Before Watches there were planes
The Breguet Type III was the first Breguet test French Air Force model, it gained fame in August 1910 by being the first aircraft to lift six people.
Breguet Aviation was one of the great pioneers of aviation history. The brothers practically invented the first helicopter, working with Professor Charles Richet, called "Gyroplane" in 1907-1908. These were ingenious contraptions with rotors which had a little bit of twisting to regain steering. The second one had a better 41 kW (55 hp) Renault engine and flew several times, but control was nearly impossible. The type 1 and following crafts were biplanes of pusher configuration related to the Wright model, which met various success. But the company is best rembered for the Type IV, later declined in production as the R.U1, which really help funding the company, with dozens of deliveries to sportsmen and amateurs and fourteen variants depending on the engine. This first production model was also used by the French Army and the R.F.C. These were light one-seaters, with a new undercarriage and able to carry a passenger. But Breguet is best remembered for its classic pushers in the Voisin configuration like the Breguet Bre.4, 6 and 12 in relative small numbers.
However the model that changed everything was the Br.14. It was for two years, until the end of the war, one of the most prolific allied plane of the war, with 8,000 built in all, many outside Breguet plant. This reliable single-engine, two-seat biplane bomber was produced also well after the endonf the war, used by the Aéronautique Militaire, US Army Air Service, Polish Air Force and the Royal Thai Air Force and many more, about thirteen countries used it proficiently until the late 1920s. It was of strong construction, and can take quite a lot of punishment, was easy to fly, stable,and had good performance. It was arguably one of the best aircraft of the war. The Company was never really able to repeat this success, but produced nevertheless two derivatives, namely the Br.16 and 17, larger bomber or shorter heavy fighter in smaller quantities.
A Thai Air Force museum replica of Breguet Br.14, one of the best light bomber of the war.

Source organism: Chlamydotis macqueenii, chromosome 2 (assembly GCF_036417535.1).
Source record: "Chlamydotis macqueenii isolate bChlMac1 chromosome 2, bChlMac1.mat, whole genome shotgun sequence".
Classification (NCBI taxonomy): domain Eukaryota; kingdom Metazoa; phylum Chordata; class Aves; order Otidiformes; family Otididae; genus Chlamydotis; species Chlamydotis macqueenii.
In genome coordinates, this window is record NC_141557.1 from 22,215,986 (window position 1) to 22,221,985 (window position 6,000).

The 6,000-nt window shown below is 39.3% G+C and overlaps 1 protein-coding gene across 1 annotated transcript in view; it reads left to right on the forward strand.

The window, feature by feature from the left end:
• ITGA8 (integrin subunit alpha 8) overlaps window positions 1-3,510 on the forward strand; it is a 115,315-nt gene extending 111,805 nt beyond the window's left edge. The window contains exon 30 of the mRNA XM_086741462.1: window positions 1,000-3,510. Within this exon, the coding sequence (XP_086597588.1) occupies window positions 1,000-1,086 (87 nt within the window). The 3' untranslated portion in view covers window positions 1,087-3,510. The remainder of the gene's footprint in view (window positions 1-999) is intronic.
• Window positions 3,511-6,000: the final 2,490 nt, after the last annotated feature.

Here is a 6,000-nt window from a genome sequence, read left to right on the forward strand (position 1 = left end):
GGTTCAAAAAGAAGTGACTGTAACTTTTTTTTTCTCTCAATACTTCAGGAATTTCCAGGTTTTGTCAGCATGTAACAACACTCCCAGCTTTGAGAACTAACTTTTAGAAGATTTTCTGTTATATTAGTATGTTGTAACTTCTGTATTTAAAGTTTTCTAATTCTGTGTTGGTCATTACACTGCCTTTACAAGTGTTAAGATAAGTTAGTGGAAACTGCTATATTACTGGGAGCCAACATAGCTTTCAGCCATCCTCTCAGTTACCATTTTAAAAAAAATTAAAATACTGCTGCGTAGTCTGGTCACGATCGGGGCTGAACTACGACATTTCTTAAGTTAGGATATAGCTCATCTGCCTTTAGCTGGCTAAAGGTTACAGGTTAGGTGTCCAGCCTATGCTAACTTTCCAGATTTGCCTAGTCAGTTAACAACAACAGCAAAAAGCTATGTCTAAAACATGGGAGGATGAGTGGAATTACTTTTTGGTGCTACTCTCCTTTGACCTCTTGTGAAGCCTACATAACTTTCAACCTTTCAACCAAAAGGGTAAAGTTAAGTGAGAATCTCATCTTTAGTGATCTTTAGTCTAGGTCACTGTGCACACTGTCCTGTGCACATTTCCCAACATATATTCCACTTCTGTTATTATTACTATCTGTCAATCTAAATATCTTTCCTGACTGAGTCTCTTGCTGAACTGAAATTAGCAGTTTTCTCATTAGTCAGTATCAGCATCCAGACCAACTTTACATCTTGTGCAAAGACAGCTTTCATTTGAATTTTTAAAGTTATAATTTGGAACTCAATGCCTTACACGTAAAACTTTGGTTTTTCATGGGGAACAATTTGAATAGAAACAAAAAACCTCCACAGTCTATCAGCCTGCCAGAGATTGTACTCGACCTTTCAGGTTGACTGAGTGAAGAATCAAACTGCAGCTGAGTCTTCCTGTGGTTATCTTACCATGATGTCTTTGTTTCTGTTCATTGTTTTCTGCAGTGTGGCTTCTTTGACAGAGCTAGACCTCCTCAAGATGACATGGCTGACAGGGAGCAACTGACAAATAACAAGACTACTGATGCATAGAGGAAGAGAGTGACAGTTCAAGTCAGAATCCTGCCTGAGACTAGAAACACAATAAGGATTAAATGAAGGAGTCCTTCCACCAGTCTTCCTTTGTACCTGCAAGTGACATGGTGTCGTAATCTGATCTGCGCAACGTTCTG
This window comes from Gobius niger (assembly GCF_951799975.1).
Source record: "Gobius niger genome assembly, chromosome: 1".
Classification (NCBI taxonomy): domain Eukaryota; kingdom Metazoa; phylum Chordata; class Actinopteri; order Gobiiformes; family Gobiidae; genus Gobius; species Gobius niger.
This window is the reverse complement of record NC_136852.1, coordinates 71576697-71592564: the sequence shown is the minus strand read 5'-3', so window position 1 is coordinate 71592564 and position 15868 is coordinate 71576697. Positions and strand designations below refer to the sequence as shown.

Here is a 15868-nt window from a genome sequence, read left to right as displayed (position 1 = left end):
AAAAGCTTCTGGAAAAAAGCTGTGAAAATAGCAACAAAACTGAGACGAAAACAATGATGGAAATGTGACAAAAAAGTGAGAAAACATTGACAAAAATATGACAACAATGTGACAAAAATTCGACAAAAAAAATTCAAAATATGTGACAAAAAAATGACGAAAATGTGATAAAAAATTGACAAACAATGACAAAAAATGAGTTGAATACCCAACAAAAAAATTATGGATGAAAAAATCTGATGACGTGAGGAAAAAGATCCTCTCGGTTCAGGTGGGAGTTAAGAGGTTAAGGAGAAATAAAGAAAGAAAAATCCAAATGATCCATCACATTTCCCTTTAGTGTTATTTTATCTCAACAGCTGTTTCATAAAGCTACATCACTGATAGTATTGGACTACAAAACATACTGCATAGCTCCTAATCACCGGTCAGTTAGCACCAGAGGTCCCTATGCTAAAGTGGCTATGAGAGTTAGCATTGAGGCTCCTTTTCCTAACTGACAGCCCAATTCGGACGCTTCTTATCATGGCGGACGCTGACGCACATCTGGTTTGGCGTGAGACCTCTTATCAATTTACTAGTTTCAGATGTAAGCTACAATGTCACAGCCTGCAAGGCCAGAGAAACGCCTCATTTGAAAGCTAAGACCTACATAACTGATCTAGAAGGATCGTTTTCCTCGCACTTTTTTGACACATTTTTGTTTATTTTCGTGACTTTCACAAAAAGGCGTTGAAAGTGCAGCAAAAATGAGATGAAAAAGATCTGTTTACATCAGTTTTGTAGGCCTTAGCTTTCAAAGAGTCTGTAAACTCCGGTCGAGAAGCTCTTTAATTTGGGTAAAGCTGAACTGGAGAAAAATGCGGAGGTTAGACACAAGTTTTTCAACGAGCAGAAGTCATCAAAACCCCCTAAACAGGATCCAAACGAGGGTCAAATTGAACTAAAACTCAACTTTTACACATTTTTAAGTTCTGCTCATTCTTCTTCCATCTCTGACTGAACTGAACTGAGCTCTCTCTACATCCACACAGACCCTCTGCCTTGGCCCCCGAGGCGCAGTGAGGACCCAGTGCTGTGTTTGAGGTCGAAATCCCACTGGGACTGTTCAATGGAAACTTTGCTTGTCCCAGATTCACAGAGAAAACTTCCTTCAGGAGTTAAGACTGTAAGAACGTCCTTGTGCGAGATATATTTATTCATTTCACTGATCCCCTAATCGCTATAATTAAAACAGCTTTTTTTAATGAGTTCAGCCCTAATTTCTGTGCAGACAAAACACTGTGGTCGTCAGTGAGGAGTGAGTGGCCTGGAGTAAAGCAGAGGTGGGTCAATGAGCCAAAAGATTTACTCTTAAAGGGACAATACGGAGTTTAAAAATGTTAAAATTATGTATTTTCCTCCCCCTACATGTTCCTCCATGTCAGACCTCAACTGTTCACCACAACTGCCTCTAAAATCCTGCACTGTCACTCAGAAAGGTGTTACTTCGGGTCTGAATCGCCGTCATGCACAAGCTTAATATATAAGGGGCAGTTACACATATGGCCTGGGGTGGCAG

R.U.1 at the Musée des Arts et Métiers (1911). A very successful civilian biplane declined into a very large number of engine-based versions
The 1907 Breguet-Richet Gyroplane was an experimental single-seat helicopter-like craft with four rotors, the next year Gyroplane No.2 was a tandem biplane with a pair of large inclined propellers providing both thrust and lift. The Type I (1909) Single-seat tractor biplane had boxkite-like tail on booms. The next Type II of 1910 was a new version with a with a tricycle undercarriage and the tail carried at the end of a fuselage-like structure and a pair of booms. The same year, the Type III was up, as a three-seater with a rotary engine. The Type IV stayed experimental, the Type R.U1 was a single seat biplane derived into many variants in a proprietary basis, offered with many motorizations. It was a 1911 civilian model. The Breguet Aerhydroplane
of 1913 was a paper-project of a Single-engine one-seat seaplane. The first production military model was the Breguet Bre.4 of 1914, Single-engine two-seat biplane bomber with a Pusher configuration. The next Bre.5 of 1915 was a development of the first, Single-engine two-seat biplane escort fighter. it was derived into the model 6, with different engine, and the Br.12 was a version of the Breguet 5 with 37mm cannon and searchlight as a night fighter in 1918. The large production Br.14 of 1916 became the staple of French biplane bomber aircrafts from 1916, a dependable single-engine two-seater model. The Br.16 of 1918 was a lengthened version and the Br.17 a shorter one, used as a fighter in 1918.
- Breguet Bre.4 (1914) (c50)
- Breguet Bre.5 (1915) (c100)
- Breguet 6 (1915) (c50)
- Breguet 12 (1918) (?)
- Breguet 14 (1916) (8000)
- Breguet 16 (1918) (200)
- Breguet 17 (1918) (100)